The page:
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Chasing an Eagle in the Amazon

Credit: All photos by Jonny.

A friend, Jonny, visiting Suriname discovered birdwatching and shared some photos and accompanying text about a madcap chase through the Amazon.

This ridiculous bird-related moment on our first hike was one of the highlights of my whole trip.

First big tour of the trip was to FRED MOUNTAIN! Suriname doesn’t have a ton of tourism infrastructure, especially for English speakers. So I didn’t know much about what this was, only that apparently some guy named Fred had “discovered” a mountain in the Amazon, built a lodge there, and turned it into a top tourist spot in the country.

To get there, we drove about 3 hours from the capital, then switched cars because we needed 4-wheel drive to make it through the next leg: 40 miles of super muddy, super bumpy bauxite road.

What happened at the beginning of the first hike could not have been a better introduction to both the Amazon in general and birdwatching (something I was completely ignorant about despite being on a 3 day tour centered around it).

Literally 2 minutes into the hike, our guide Calvin stops and squints up at a tree, then walks off the trail. We asked him what happened and he said he thought he saw some kind of hawk, but he wasn’t sure. We followed him and were trying to get a good view of it, but no one was really sure of what we were looking at.

We spent a good 5 minutes trying to get a better view. Something really interesting was up there for sure. Then we heard voices from the trail we’d left. It was a bigger group of bird watchers asking what we were looking at. They joined us. One of them had a telescope on a tripod and set it up.

Everyone was quiet as this birding guide looked through the telescope. Then it was like his body had been shocked him with a taser, and as he spoke his voice shook, “IT’S A HARPY EAGLE…!!” The bird flew away, the man snatched up his tripod, and thus began the most impressive nature-related feat I’ve ever seen a human do.

The guide sprinted off into the jungle, his head angled upwards, in hot pursuit of this harpy eagle (apparently one of the most famous and beloved birds among bird watchers). Not expecting this guy to literally chase an eagle through the Amazon, we all scrambled after him as he somehow was able to keep up with this bird as it flew from branch to branch, 50 feet up, obscured by the thick Amazonian canopy. This chase lasted a full FIFTEEN MINUTES. Everyone else had long lost sight of the eagle, no one knew how this one guy was keeping up with this bird (not even our own guide Calvin).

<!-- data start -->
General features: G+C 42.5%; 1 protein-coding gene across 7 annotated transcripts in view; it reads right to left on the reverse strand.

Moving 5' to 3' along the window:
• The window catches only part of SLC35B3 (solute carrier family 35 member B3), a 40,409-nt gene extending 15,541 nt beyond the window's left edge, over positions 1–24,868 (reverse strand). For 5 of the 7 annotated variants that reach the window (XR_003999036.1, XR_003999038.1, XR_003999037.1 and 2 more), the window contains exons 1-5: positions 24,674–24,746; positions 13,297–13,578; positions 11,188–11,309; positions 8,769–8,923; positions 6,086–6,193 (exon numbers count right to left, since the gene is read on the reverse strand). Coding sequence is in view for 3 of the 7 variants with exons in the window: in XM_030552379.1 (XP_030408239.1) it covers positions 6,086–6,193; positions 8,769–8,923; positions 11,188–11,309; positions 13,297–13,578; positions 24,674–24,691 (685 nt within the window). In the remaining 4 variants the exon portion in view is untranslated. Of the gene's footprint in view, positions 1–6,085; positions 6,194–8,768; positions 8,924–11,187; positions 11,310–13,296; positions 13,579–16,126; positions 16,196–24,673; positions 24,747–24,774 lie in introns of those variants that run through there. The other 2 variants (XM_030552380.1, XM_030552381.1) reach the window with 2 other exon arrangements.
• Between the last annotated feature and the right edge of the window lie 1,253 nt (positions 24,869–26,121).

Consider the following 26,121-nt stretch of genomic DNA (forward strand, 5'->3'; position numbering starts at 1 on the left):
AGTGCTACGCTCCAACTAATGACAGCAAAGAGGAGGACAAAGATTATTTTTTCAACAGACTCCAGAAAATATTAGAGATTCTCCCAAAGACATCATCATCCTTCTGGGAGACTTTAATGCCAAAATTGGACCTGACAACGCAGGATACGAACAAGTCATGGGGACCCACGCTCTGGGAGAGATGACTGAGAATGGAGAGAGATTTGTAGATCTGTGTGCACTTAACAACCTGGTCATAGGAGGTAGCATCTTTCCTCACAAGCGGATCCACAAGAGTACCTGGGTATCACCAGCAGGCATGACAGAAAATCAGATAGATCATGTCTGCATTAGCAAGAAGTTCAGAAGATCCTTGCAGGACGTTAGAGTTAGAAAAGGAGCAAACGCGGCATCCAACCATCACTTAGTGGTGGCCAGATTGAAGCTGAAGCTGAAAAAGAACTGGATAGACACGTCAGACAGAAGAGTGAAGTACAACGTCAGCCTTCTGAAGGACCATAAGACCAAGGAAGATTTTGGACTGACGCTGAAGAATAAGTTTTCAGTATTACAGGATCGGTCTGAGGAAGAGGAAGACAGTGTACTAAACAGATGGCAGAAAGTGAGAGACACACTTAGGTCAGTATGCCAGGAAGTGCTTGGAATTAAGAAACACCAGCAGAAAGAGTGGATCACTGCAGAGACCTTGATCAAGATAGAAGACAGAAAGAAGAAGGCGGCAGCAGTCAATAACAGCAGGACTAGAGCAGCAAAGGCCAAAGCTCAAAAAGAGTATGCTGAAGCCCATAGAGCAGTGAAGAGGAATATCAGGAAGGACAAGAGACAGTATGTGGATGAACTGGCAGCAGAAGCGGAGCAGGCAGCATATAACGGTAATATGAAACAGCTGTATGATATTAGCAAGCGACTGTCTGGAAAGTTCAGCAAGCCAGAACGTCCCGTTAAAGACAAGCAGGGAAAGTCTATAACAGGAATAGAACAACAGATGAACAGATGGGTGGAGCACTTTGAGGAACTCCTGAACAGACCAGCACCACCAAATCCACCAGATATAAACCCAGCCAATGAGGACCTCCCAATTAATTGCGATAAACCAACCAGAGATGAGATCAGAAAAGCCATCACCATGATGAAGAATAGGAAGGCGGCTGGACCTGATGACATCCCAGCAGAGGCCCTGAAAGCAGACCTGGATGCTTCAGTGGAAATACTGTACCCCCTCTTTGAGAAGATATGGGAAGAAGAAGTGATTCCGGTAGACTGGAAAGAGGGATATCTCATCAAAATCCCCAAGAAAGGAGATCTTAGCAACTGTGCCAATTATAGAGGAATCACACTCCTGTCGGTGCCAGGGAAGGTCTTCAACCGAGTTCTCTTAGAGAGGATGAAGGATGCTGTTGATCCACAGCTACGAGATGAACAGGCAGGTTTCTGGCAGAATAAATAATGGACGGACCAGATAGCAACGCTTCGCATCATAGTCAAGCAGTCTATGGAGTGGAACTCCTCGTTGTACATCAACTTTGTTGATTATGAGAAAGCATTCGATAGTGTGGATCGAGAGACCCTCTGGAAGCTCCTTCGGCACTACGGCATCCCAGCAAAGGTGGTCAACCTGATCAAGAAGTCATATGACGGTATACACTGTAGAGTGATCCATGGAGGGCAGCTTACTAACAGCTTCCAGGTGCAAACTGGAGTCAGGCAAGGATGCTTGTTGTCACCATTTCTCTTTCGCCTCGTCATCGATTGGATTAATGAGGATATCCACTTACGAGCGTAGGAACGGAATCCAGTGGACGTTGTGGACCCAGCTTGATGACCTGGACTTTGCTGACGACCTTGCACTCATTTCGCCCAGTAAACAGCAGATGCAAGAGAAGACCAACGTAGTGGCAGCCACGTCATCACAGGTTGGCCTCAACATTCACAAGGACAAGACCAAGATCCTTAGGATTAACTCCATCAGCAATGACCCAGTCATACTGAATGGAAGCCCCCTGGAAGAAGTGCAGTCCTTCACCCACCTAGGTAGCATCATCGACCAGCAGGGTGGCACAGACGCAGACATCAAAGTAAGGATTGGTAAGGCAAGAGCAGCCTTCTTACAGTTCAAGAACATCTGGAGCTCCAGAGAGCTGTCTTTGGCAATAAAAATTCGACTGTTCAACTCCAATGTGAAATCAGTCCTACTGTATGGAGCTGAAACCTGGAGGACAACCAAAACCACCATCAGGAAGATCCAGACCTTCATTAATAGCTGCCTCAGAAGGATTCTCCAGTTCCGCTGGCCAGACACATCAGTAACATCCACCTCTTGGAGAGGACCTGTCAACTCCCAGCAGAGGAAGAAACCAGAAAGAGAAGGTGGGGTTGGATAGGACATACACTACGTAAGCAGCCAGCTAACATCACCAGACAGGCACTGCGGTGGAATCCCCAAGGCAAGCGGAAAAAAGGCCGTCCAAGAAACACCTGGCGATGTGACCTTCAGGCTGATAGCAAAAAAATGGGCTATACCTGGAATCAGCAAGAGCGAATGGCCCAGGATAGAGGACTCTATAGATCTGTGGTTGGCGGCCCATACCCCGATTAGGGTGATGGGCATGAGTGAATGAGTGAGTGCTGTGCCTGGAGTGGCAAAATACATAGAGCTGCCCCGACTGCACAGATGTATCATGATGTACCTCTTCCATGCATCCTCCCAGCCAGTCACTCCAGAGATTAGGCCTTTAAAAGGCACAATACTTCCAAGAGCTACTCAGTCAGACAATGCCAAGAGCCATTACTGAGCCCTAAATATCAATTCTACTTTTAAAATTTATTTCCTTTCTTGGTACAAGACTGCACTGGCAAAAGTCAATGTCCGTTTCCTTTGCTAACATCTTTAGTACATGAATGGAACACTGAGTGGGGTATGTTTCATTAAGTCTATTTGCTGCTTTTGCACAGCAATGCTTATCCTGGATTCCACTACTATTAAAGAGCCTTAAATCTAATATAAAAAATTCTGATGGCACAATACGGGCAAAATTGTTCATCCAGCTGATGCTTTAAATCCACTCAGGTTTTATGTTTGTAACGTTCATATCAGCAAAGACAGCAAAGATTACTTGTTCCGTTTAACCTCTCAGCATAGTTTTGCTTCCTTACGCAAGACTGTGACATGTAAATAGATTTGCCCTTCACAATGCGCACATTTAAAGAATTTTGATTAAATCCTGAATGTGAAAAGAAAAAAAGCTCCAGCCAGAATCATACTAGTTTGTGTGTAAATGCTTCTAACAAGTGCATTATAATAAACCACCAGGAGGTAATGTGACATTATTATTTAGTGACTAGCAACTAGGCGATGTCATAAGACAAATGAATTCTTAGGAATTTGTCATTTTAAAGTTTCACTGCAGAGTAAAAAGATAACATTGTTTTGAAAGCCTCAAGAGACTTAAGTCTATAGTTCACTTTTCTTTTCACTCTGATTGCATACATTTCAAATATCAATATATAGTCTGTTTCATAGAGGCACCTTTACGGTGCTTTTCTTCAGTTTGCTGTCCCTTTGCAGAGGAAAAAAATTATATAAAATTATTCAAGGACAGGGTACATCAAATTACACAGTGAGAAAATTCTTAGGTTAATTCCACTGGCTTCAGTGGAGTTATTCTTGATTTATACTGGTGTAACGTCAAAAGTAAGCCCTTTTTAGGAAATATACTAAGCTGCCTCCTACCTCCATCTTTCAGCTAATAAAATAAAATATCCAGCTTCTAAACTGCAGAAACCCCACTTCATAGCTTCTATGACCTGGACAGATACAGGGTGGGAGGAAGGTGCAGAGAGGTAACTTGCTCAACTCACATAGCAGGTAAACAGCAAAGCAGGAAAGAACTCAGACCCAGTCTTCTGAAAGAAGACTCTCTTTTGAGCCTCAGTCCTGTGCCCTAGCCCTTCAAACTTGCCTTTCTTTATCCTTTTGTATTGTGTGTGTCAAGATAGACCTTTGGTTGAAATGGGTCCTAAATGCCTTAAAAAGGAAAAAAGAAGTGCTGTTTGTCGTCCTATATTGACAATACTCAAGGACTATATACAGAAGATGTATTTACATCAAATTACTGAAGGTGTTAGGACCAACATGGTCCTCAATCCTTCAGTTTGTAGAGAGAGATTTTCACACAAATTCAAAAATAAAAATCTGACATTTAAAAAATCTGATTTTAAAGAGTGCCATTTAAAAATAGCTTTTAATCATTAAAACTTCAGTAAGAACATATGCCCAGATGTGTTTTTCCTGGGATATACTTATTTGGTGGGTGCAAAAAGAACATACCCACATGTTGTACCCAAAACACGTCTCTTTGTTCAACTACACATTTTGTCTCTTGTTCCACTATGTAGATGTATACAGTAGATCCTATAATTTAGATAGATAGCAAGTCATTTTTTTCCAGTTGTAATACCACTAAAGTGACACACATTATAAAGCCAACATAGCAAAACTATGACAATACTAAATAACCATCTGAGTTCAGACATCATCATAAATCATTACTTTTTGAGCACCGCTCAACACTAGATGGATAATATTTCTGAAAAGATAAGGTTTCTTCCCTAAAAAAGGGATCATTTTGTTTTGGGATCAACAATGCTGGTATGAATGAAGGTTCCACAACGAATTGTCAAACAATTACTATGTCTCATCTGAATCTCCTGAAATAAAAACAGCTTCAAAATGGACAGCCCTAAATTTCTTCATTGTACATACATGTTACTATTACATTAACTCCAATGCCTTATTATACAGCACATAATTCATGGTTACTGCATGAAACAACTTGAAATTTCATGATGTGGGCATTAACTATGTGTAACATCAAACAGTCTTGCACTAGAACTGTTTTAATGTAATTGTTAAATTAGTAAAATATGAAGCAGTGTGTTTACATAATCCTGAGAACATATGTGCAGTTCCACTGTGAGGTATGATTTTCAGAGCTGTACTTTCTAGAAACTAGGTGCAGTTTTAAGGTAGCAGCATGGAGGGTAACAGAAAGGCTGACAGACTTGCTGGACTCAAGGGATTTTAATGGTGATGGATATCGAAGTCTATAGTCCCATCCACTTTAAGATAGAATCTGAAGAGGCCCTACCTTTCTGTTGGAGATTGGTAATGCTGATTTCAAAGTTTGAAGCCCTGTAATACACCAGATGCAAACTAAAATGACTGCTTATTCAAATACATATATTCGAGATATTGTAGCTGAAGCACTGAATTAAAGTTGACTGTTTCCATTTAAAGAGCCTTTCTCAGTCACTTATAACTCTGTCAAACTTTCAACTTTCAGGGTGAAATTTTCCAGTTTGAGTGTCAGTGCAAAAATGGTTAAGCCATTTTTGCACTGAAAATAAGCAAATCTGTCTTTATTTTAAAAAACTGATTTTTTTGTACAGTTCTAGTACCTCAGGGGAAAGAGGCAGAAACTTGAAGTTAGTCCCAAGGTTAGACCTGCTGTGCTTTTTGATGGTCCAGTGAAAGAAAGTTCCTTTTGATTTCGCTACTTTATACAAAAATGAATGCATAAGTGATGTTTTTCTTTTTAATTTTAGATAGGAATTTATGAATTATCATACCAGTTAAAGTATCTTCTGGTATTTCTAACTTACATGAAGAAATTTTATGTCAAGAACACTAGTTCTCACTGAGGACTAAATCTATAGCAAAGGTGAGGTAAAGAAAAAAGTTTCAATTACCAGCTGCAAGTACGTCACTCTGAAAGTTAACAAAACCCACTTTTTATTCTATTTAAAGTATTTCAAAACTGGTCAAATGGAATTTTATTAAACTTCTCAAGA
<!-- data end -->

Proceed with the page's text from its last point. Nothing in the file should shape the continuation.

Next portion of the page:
Around this time, I started hearing whispers among the other birders “Of course, Fred will know…” “Fred will find it…” Apparently this crazy guide running at top speed through the underbrush, hauling his giant telescope and tripod after him, was THE Fred, i.e., the owner and discoverer of Fred Mountain, and a famous birder in his own right.

Finally, head still angled upward, Fred skidded to a halt and slammed his tripod down on a pile of dead leaves. He’d found it. He’d SOMEHOW tracked the thing like a quarter mile through the Amazon until it landed. Now it was time to look… (That’s Fred in the picture above btw.)

It got even more interesting once we looked through Fred’s telescope (although apparently the jury is still out on this). It turned out not to be a harpy eagle at all, but a crested eagle. Not as famous, but much rarer, to the point that this photo Fred took with my phone may have been one of the first ever photographs of the bird in Suriname. (According to Dovid, at the time we saw this, there were no photos of crested eagles taken in Suriname on eBird, the be-all-end-all gigantic online birding database.)

Definitely the most thrilling introduction to birding I could possibly have imagined. And absolutely insane seeing the work of a birding master like Fred, who had grown up in the jungle and could simply do things we couldn’t.

David Klinghoffer

Senior Fellow and Editor, Evolution News
David Klinghoffer is a Senior Fellow at Discovery Institute and the editor of Evolution News & Science Today, the daily voice of Discovery Institute’s Center for Science & Culture, reporting on intelligent design, evolution, and the intersection of science and culture. Klinghoffer is also the author of six books, a former senior editor and literary editor at National Review magazine, and has written for the Los Angeles Times, New York Times, Wall Street Journal, Washington Post, Seattle Times, Commentary, and other publications. Born in Santa Monica, California, he graduated from Brown University in 1987 with an A.B. magna cum laude in comparative literature and religious studies. David lives near Seattle, Washington, with his wife and children.



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